Jazz was always adrenaline to rock: Cream, widely considered the first great British rock band, were a blues-obsessed guitarist with a drummer and a bass player who considered themselves Jazz musicians; Hendrix was into Albert King but also Roland Kirk; Zappa listened to black r+b but also Eric Dolphy, Beefheart sang like Howlin Wolf but played like Free Jazz and Santana liked BB King but worshipped John Coltrane.   . 
Genesis were quintessentially English so the classical outweighs the Jazz though they share many traits common to both: multi-suite pieces, extended instrumental passages, complex time signatures, frequent tempo changes and some virtuosity, most notably from Phil Collins who had been bitten by Buddy Rich, loves Weather Report and played in Jazz-rock group Brand X in the late seventies/ early eighties.
Perhaps most significantly, Peter Gabriel maintained a roving imagination, constantly evolving through innovation and experimentation and is, to me, what the mass media constantly tell us Bowie was, reinventing himself every five years or so.

Genesis hold an integral place in the narrative of tribute bands. Many think Marillion were the first tribute band, so close was the Fish era to the Gabriel era Genesis. Some are more cynical and think Genesis were the first tribute band with Phil singing Gabriel.
Although there are lots of Genesis tribute bands, most concentrating on the Gabriel years, Musical Box are significant because they bought the props, costumes and stage sets from Genesis including the vast multimedia production of the final Genesis album with Gabriel, The Lamb Lies Down on Broadway.
Tonight was from the previous tour, last seen in the City Hall forty-three years and twelve days earlier. It had a massive impact on me, and remained my favourite gig for almost a decade and, with Roxy Music featuring Eno and the original Mahavishnu Orchestra in the preceding months, assured the inevitability that I would, sooner or later, come to Jazz.
Watcher in the Skies, Dancing in the Moonlit Knight and Cinema Showfor me the best record they ever made and Peters' greatest ever vocal performance. Check out the live version on Seconds Out and the drum partnership between Collins and Bill Bruford, two of the great rock drummers who both consider themselves Jazz drummers. Incidentally, Bruford was replaced by ex-Weather Report, Mothers drummer Chester Thompson.
I Know What I Like and even the staff and Collins fans wondering what the flip was going on knew this ode to lawn mowers.
Musical Box which gives them their name and the Peter person returned for the finale wearing an old man mask. Horizonsa solo guitar piece once played by number one son, never a big keyboard heavy Genesis fan, at secondary school, followed by The Battle of Epping Forest.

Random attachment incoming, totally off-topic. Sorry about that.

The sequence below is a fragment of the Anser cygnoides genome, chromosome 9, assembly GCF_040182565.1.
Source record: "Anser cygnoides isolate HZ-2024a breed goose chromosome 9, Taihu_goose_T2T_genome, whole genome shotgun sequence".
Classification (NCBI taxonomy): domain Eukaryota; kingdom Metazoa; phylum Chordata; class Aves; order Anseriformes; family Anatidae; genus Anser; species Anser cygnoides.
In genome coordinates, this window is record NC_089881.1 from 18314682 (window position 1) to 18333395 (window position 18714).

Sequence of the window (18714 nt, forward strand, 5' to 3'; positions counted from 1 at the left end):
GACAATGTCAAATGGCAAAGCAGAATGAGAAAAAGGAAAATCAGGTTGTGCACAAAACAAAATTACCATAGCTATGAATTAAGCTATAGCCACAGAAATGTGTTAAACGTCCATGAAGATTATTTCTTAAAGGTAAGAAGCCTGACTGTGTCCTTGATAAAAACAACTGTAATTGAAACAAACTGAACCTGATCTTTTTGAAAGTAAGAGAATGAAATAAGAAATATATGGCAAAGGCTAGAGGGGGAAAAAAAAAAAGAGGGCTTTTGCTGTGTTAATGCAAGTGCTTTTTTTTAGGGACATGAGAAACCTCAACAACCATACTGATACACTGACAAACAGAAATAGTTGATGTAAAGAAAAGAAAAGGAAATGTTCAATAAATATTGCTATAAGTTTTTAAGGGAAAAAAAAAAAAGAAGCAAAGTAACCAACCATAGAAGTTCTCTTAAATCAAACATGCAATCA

Some say prog was all twenty-minute mellotron and lute solos but Genesis only ever made one side (vinyl/cassette) long piece but it's one of, perhaps the best of the genre.
Supper's Ready had the staff hot on the trail of anybody after a snap of the Peter person while his head was 'a flower' and even I was tempted by the exploding spaceman outfit.
A chap in front of me seemed curled in a ball, his company clearly instructed not to speak to him (which people do at rock gigs) and I remembered the first tribute band I saw do this sprawling epic (Liverpool’s Carpet Crawlers) and just about crumbling when the Peter person got to the final lyric The New Jerusalem.
Inevitably, The Knife was the encore, a pre-Collins/ Hackett piece and the rockiest of the night, strobes lasting longer than I think they're supposed to nowadays.
No Carpet Crawlers or In the Cageah well. No Selling England by the Pounfillers either.
Steve Hackett is bringing his hugely successful Genesis Revisited back to the Sage again next year but, until Gabriel finally agrees to go back, the tribute bands are the best way to listen to Genesis live.  
Steve T.


1 comment :

Steven T said...

Lance was concerned by the length of this review so I thought I'd better add a couple of bits.
I hope anybody who knows the album doesn't think I class Firth of Fifth as filler. I assumed they would do the album in full and in order so I didn't even take a note pad. This track is one of four killers off the album and if you like Gabriel era Genesis you'll agree and if you don't you won't.
One group who maybe should give it a listen are guitarists. Hackett has made loads of solo albums over forty years but this is still unanimously considered his finest hour and he has never not played it live.
He ain't a flash guitarist like in Jazz or the best rock players but it's a fine solo.
Also the flute playing was quite good and more important in early Genesis than even I had realised. They all have a go but some are terrible.
The Carpet Crawlers do a set of Gabriel and one of Collins (including some Gabriel stuff Collins recorded live) and he plays flute and drums, the latter quite well, so that's real devotion.
Los Endos, another tribute band are playing Whitley Bay on Friday and Consett on sat. I've seen them before and they're good - Genesis music doesn't have the same virtuosic challenges of Yes - and on Saturday they're doing Trick of the Tail, first and best Collins album (closing with the track with which they share their name), much in the same vein as it's predecessors. At the time many didn't realise it wasn't Peter.